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Tuesday, February 18, 2014

ANTHOLOGY 2 - side three

Budokan - 1966
Tomorrow Never Knows - The 1966 Revolver sessions were by far the most experimental to date, and no track was more experimental than this one, recorded on April 6th, the first day of the sessions for that album.  Here, on take 1, we hear the sounds of the studio (not unlike the eventual opening of the album) and an announcement of "Here it comes...stand by" over the talkback speaker before an eerie wash of repetitive sound plays, including distorted guitars, Ringo's drums, Paul's bass and John's highly-filtered vocal.  While the result is mesmerizing, the reimagined backing of the master, take 3, recorded over the next day and a half, has much more variety.

Got To Get You Into My Life - This backing for McCartney's Motown-inspired number is also miles away from its released version.  A basic track of organ, drums and acoustic guitar accompanies Paul's lead vocal, as well as some backing vocals from John and George (I need your love) that were eventually deemed unnecessary. 

And Your Bird Can Sing - This early arrangement of this Lennon composition is clearly influenced by the sound of the Byrds, with wonderful chiming guitars throughout.  However, the reason it was most likely chosen to appear on the Anthology is due to the ridiculously childish laughter from John and Paul as they attempt to overdub more vocals onto the track.  The entire thing was scrapped six days later and remade with a more strident sound.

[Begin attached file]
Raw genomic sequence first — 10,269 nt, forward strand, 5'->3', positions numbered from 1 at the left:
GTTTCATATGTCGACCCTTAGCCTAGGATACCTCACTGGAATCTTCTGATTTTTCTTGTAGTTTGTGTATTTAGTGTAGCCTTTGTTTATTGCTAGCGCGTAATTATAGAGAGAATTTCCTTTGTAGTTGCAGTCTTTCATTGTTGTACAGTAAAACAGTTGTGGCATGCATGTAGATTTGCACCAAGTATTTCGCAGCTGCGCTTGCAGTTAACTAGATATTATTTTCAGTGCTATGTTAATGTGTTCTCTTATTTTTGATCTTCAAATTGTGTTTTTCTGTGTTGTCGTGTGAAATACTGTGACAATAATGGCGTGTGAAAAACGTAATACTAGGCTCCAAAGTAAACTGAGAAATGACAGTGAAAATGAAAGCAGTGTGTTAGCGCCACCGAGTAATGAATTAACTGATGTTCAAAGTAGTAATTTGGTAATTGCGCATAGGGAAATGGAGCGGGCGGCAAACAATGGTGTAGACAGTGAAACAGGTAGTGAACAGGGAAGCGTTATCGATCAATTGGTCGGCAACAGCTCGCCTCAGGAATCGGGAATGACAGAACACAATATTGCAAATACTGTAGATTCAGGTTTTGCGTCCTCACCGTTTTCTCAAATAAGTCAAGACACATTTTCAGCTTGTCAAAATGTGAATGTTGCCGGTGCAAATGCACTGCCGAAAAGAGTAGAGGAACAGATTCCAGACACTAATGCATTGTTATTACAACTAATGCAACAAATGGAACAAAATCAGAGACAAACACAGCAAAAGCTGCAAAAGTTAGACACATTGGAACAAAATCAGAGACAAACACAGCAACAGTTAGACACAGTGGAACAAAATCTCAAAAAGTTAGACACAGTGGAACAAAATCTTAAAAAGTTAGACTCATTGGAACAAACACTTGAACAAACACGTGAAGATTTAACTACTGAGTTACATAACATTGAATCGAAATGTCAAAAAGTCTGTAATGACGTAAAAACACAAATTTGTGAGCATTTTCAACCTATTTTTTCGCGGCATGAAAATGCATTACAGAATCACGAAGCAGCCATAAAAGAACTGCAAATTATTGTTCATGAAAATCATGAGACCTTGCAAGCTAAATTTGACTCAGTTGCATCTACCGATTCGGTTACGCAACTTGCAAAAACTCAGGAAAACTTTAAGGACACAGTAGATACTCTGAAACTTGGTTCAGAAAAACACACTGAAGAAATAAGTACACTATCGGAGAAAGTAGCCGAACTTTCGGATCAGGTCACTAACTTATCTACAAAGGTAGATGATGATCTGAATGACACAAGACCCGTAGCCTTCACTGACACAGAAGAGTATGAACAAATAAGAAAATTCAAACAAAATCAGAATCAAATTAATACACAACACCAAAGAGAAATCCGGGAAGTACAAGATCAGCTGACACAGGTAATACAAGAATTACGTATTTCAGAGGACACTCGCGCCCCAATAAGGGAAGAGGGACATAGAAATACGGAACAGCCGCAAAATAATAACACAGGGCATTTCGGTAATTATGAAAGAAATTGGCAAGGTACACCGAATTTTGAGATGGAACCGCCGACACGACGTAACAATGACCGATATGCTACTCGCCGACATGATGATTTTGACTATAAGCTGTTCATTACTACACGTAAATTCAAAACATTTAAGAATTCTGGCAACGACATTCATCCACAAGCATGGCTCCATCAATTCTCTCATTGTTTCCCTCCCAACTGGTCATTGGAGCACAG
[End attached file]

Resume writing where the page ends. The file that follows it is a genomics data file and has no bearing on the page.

Taxman - Here is an example of a track that is almost, but not quite, identical to the released version, yet the differences are significant.  First are the "Anybody got a bit of money" backing vocals by John and Paul that were replaced by the more topical "Ha ha, Mister Wilson" and "Ha ha, Mister Heath" parts.  And instead of a repeat of Paul's stinging guitar solo at the end, the song comes to a full stop with a final shout of "Taxman!"

Eleanor Rigby (Strings Only) - There are some who complain about this track because it does not feature the Beatles at all, but anyone who cannot appreciate George Martin's superb score (remixed for the Anthology) all by itself will probably never understand the producer's inestimable contributions to the group's recordings.

I'm Only Sleeping (Rehearsal) - These next two tracks are a real oddity.  It was rare for the Beatles to remake a song but then decide to release the original version instead of the remade one.  This snippet of a rehearsal was recorded days after the master, on the same day as vocals were added to that master.  This rehearsal has no vocals and contains an atmospheric vibraphone part along with drums and acoustic guitar.  Whoever is playing the vibes is not identified.

I'm Only Sleeping (Take 1) - The band then moved on to record five new takes of the song, with John himself announcing that this would be the new take 1.  This acoustic arrangement of the number is jointly sung by John and Paul almost as a parody of the original song.  As was usually the case, the correct decision was made as to which version of the tune deserved to be released.

Rock and Roll Music - One of the first stops on the group's final world tour in 1966 was at Budokan in Japan, represented by these next two tracks.  They could not reproduce a single song from the album they had just finished recording live on stage, so they had to resort to their old set list.  The tempo is a bit slow on this Chuck Berry number and John sounds listless as they play only two of the song's four verses.

She's A Woman - On the other hand, Paul, ever the showman, gives his all on this great B-side from 1964.  His enthusiasm even induces some nice answering phrases from George on lead guitar as the song heads for the finish line.

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